|Lady Catherine Grey|
When Queen Elizabeth I came to the throne in 1558 she was put under immense pressure to marry and provide England with an heir to the throne.
Elizabeth was the last of Henry VIII's children, and the Tudor dynasty had an alarming lack of heirs. Elizabeth's closest relations of the royal blood were the children of Henry VIII's two sisters; Margaret and Mary. In his Will, Henry VIII had declared that should his three children die without heirs of their own, the crown was to pass to the heirs of his younger sister Mary - who was close to her brother as she had remained in England whilst Margaret had moved to Scotland when she married. Through this line, Lady Catherine Grey was the heir apparent to Queen Elizabeth. Lady Catherine was the younger sister to Lady Jane Grey, the nine days queen, and was a favourite of Queen Mary I and as such believed that Elizabeth was illegitimate.
Despite their lack of an amicable relationship, Catherine Grey was considered by many to be the rightful heir to the throne. The alternative was Mary, Queen of Scots, however this was not favourable to many English subjects due to her foreign birth and Catholic faith. Queen Elizabeth, however, for her whole life refused to ever name an heir. She was unwavering in her silence on the matter.
Her position and potential now made Catherine Grey a political pawn to be played.
King Philip II of Spain, who had been married to Queen Mary and who also had a mind to then marry Queen Elizabeth, schemed to use this situation to his advantage. A scheme came about in which Catherine Grey was to be abducted from Court and shipped to Spain, where she would then be married to a Spanish nobleman. In the eyes of Catholic Europe Elizabeth was illegitimate and therefore had no right to the throne. Philip II would then use Catherine in order to invade England and seize power. Therefore, once Catherine was Queen, Spain would have influence and control in England. It was even thought by some that Lady Catherine should be Queen in place of Elizabeth due to her illegitimacy.
It was common knowledge that Lady Catherine was unhappy at Elizabeth's court; the Spanish ambassador Count Feria even reported that a kidnap may be unnecessary as Lady Catherine may even be persuaded to leave England willingly. Whilst under Queen Mary, Catherine and her younger sister Mary Grey had retained posts in the Privy Chamber, under Elizabeth they were merely 'Ladies of the Presence'. In mid-1559 the Duke of Savoy's envoy reported that Lady Catherine had said 'very arrogant and unseemly words in the hearing of the Queen and others standing by', her exact words were not recorded.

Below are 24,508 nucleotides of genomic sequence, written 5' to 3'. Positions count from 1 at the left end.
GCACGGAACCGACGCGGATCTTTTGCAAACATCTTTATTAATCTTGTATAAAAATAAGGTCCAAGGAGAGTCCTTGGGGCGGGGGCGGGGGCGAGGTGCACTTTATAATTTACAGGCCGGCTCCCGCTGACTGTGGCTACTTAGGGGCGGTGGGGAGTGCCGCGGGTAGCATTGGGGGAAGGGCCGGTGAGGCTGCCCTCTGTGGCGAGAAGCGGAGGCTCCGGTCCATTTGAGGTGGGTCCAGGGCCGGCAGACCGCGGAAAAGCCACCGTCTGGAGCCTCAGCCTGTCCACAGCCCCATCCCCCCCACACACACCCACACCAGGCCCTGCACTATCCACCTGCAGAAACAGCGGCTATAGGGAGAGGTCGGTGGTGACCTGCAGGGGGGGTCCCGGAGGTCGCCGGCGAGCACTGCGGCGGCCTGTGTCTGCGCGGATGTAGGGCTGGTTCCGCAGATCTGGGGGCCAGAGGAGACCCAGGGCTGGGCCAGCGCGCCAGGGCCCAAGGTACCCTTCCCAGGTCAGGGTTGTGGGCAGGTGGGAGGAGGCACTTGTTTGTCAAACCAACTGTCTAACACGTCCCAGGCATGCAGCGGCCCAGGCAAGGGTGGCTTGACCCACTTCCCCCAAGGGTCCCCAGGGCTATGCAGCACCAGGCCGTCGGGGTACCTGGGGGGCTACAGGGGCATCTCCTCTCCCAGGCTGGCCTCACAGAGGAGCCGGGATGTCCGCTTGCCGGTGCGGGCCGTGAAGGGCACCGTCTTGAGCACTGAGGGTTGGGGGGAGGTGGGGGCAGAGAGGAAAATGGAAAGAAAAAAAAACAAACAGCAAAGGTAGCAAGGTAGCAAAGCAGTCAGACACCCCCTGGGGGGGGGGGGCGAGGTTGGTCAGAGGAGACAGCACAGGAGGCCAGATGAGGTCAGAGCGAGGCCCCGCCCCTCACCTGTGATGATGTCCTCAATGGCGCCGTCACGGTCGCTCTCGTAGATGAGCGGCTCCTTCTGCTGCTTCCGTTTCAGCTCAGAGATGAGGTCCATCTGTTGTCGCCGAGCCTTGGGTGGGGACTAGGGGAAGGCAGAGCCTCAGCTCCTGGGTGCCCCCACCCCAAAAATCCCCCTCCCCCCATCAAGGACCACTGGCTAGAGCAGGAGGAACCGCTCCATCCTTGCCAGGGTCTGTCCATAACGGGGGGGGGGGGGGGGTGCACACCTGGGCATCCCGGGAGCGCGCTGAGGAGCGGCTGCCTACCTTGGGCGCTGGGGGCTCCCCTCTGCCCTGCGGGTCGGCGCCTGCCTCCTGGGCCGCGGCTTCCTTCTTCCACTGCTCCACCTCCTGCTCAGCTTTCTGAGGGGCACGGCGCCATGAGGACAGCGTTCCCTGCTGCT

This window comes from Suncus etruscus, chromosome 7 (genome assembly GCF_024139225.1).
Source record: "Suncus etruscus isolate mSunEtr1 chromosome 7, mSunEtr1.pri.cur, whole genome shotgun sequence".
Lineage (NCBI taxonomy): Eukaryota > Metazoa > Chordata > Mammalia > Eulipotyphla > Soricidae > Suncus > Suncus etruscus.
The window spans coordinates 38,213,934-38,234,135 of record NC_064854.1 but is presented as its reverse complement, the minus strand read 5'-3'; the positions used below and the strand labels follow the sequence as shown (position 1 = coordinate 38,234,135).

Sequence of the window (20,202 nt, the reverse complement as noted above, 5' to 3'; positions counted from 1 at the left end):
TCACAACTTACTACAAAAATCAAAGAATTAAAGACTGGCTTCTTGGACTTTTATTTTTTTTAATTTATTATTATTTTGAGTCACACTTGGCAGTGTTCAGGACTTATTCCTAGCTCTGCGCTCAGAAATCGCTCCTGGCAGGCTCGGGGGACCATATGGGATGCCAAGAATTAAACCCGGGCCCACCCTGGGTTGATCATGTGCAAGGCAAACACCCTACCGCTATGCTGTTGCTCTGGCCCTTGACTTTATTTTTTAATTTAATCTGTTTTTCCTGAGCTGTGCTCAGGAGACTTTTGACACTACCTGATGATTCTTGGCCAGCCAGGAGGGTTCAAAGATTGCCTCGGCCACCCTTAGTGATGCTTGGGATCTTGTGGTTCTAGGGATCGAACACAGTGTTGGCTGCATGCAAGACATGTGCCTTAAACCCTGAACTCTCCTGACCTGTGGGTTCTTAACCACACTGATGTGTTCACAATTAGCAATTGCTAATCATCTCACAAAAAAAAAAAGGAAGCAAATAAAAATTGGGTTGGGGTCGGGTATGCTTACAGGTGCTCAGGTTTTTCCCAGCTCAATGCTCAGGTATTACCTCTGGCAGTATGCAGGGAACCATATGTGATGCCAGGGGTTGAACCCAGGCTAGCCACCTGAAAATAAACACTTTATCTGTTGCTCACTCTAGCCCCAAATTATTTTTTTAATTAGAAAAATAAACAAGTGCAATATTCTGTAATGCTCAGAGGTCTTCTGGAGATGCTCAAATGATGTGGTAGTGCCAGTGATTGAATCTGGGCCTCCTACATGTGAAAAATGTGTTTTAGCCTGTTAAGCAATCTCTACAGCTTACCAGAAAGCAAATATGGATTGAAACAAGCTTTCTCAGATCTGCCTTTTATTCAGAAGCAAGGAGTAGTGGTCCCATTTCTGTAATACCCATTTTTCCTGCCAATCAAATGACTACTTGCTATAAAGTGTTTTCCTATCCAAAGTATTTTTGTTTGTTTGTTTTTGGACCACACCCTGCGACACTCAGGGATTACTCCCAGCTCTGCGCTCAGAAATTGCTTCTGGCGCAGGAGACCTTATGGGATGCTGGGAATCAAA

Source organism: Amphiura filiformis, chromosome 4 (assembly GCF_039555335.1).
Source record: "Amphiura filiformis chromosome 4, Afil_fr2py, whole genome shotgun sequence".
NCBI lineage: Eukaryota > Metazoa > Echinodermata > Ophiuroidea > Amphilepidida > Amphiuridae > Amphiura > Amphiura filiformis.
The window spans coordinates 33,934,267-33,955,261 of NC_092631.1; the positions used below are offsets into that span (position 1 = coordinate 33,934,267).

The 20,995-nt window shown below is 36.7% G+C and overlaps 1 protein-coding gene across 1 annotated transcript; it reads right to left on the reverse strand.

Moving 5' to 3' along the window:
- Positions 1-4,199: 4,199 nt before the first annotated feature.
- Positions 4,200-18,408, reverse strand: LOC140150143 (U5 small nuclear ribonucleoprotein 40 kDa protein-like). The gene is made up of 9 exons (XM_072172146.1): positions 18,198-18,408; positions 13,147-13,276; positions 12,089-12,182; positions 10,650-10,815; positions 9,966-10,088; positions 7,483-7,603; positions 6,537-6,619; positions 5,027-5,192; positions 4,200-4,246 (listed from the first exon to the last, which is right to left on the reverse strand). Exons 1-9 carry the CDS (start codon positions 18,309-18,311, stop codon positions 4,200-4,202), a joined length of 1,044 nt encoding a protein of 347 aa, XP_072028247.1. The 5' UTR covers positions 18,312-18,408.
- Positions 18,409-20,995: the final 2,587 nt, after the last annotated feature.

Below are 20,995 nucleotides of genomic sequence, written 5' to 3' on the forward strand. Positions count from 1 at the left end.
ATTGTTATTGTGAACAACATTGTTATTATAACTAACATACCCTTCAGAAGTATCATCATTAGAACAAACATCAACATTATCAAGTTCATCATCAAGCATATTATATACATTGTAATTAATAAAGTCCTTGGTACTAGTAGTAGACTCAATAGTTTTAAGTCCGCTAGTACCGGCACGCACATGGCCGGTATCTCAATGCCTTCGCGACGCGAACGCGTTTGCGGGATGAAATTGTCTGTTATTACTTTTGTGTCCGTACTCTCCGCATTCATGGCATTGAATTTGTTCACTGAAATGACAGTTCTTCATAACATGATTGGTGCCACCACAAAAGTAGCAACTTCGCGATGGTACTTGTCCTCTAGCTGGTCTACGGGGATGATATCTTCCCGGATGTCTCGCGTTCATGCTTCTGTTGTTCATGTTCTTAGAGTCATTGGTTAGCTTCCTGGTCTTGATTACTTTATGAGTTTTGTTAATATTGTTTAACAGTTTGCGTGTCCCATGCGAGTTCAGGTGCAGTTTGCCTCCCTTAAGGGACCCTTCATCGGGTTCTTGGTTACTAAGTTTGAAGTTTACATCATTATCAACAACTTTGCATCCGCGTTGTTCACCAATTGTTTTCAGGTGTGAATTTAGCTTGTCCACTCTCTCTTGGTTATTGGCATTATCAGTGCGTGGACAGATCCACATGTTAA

It seems that Queen Elizabeth became aware of the Spanish plot towards Lady Catherine and she changed her treatment of her; Elizabeth suddenly began treating Catherine nicely, calling her 'daughter', restoring her to the Privy Chamber and even mentioned formally adopting her. There were discussions around this time that Catherine was to be married to a Scottish nobleman to improve Anglo-Scots relations.
However, Catherine Grey was not a woman to be used by others. Catherine had long since fallen in love with Edward Seymour and had a mind to marry him. They wanted to marry as early as March 1559. They eventually married in secret, with Edward's sister Jane as the only witness and the only person who knew and encouraged the pair. Shortly after Edward was sent abroad with Thomas Cecil for his education.
In July 1561 the whole scandal was discovered, as Catherine could no longer disguise her pregnancy and sought out Robert Dudley's help. During this time Jane Seymour had died, Catherine had lost the marriage certificate and the priest had disappeared and therefore the fact that a marriage had taken place could not be proved. Edward was recalled to England and the couple were imprisoned separately, with the Queen having the marriage declared null and void, a state in which they remained until Catherine's death in 1568. On her deathbed Catherine sent Edward a ring inscribed with the words 'while I lived, yours'. Catherine and Edward had two sons both born in the Tower; Edward born in 1561 and Thomas born in 1562. Edward was pardoned in 1570, but never stopped searching for the priest who performed the marriage ceremony. In 1606 he achieved his goal, the priest was found and the marriage was declared legal, along with the legitimacy of their sons.
Had Catherine not married Edward Seymour, her life may have been very different, perhaps as the next Queen of Spain?
It appears that this rebellious trait was a family one; Lady Catherine's grandmother Princess Mary Rose Tudor had married her second husband Charles Brandon without her brother the king's permission. Catherine's mother Frances took as her second husband her Master of the Horse Adrian Stokes. Catherine's younger sister Mary also eloped with the widower Sergeant Porter Thomas Keyes. Catherine's eldest son Edward married Honora Rogers, a girl far below him in status and therefore his father did all he could to end the marriage. Edward then threatened to commit suicide rather than return to his father's house. Edward and Honora's son William Seymour later secretly married Arbella Stuart.